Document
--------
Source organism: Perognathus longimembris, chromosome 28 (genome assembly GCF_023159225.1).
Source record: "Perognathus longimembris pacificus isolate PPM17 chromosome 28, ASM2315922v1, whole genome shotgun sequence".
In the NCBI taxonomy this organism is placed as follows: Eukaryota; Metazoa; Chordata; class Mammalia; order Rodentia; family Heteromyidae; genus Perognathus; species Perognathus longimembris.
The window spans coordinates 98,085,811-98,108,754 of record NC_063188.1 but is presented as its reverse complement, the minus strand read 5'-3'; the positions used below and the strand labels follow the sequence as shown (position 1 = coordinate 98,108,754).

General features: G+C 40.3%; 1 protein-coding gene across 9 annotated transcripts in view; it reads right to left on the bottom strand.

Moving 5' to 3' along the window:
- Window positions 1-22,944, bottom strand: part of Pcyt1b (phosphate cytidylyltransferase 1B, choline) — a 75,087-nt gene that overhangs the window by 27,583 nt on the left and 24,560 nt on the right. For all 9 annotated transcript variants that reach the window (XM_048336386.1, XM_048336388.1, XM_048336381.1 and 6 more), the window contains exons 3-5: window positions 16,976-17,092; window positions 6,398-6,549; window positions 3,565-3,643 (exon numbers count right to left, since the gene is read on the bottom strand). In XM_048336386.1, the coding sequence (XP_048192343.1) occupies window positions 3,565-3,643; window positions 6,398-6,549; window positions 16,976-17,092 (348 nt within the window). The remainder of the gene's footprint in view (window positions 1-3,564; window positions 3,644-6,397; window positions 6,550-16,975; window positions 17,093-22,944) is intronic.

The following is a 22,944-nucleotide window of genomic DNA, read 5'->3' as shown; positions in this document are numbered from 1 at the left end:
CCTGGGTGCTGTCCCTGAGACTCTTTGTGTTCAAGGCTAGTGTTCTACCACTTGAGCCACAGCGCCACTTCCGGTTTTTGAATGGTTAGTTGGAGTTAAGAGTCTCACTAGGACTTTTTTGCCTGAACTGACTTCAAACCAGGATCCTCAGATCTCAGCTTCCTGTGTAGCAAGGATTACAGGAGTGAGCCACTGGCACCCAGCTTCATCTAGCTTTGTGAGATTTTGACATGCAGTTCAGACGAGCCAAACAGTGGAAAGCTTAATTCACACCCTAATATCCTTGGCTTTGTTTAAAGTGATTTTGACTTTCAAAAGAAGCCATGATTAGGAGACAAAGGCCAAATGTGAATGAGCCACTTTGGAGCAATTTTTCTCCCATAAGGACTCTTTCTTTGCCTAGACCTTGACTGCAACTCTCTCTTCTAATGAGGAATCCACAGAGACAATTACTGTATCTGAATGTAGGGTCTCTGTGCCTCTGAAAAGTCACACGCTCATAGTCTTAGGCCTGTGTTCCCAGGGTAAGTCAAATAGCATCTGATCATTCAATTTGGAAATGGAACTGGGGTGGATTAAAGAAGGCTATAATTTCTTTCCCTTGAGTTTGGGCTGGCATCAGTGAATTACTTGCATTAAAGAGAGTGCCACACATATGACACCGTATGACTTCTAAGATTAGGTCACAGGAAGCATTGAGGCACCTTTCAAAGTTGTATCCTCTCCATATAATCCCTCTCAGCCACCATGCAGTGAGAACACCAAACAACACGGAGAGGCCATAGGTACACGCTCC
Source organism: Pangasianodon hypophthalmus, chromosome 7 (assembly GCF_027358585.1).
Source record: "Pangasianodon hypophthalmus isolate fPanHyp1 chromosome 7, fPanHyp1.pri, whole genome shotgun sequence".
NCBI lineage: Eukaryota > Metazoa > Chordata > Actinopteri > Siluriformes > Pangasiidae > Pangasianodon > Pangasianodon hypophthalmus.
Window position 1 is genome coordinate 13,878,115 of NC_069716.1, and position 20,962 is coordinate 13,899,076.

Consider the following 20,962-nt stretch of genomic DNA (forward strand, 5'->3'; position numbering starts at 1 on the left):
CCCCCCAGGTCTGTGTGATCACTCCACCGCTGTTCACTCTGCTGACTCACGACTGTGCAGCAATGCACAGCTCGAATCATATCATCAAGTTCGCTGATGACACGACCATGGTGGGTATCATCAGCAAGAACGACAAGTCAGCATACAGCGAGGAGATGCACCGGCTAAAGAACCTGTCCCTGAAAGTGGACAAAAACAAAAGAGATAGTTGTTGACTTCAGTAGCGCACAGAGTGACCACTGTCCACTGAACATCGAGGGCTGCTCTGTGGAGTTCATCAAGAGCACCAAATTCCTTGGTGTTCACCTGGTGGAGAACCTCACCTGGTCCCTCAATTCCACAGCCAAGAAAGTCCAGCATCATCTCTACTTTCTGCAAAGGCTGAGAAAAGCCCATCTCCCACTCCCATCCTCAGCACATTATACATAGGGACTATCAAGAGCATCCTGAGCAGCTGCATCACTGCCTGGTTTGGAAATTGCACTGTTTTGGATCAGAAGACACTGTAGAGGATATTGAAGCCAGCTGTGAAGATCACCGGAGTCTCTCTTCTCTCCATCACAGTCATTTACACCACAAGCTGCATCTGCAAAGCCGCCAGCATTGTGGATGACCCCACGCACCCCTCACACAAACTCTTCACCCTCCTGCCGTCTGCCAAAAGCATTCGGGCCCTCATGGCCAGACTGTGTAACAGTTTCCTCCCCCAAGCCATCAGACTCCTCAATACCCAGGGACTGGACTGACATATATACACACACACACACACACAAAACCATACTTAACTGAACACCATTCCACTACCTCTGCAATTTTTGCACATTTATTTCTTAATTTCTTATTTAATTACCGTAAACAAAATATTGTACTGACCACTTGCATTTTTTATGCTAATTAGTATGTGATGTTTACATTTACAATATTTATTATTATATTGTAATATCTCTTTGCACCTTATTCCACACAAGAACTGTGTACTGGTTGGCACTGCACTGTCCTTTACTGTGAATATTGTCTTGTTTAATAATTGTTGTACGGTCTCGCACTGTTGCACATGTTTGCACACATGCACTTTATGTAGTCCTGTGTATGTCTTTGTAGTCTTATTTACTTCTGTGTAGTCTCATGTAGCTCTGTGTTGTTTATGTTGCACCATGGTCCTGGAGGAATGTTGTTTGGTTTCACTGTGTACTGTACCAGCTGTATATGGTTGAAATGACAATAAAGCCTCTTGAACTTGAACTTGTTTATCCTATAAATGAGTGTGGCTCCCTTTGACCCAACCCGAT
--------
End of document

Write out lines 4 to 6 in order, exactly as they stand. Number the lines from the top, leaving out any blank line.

The window spans coordinates 98,085,811-98,108,754 of record NC_063188.1 but is presented as its reverse complement, the minus strand read 5'-3'; the positions used below and the strand labels follow the sequence as shown (position 1 = coordinate 98,108,754).

General features: G+C 40.3%; 1 protein-coding gene across 9 annotated transcripts in view; it reads right to left on the bottom strand.

Moving 5' to 3' along the window: